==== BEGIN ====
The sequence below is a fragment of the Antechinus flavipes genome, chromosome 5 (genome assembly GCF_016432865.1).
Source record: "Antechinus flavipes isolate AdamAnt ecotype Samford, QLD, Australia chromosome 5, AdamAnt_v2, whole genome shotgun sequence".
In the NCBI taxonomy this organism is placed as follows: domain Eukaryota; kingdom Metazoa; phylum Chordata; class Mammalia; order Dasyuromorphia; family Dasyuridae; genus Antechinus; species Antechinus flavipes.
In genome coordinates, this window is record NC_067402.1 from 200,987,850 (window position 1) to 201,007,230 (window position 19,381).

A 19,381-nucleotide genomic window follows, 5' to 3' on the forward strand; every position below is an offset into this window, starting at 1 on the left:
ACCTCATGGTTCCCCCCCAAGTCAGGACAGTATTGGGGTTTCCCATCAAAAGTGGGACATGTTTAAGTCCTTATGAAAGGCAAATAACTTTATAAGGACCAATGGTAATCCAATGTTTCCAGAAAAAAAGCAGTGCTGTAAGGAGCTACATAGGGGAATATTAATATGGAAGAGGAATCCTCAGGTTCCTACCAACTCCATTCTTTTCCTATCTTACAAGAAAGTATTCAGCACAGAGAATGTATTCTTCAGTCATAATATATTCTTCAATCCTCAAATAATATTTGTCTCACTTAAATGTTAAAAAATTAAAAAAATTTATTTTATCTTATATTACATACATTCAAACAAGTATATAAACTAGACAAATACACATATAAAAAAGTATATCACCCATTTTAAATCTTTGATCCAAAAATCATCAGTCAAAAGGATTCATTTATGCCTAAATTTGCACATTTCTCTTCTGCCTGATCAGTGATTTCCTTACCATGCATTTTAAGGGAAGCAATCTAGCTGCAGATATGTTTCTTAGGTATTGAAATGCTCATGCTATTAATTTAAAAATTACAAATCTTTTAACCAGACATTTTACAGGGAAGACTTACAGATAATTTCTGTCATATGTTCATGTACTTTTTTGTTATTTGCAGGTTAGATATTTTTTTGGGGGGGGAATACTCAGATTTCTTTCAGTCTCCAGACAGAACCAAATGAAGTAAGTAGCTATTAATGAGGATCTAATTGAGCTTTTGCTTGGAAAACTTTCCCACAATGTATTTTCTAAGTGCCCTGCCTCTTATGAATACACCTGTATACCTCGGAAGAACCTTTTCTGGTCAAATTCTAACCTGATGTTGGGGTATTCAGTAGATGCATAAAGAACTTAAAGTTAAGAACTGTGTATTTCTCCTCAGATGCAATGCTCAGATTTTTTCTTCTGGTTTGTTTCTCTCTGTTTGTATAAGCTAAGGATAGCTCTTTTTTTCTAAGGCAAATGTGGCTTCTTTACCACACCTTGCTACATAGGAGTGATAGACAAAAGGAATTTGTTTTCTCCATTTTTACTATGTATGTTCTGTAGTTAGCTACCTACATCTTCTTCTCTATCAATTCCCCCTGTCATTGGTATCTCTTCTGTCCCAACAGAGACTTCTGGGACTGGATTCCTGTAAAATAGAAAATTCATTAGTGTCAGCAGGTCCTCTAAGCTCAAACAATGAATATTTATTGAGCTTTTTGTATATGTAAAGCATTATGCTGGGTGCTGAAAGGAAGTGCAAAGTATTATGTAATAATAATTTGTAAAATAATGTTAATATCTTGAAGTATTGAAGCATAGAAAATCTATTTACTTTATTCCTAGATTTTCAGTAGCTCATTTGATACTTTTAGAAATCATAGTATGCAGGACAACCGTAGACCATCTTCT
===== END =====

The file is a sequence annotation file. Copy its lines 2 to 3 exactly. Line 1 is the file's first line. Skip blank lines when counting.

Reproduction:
Source record: "Antechinus flavipes isolate AdamAnt ecotype Samford, QLD, Australia chromosome 5, AdamAnt_v2, whole genome shotgun sequence".
In the NCBI taxonomy this organism is placed as follows: domain Eukaryota; kingdom Metazoa; phylum Chordata; class Mammalia; order Dasyuromorphia; family Dasyuridae; genus Antechinus; species Antechinus flavipes.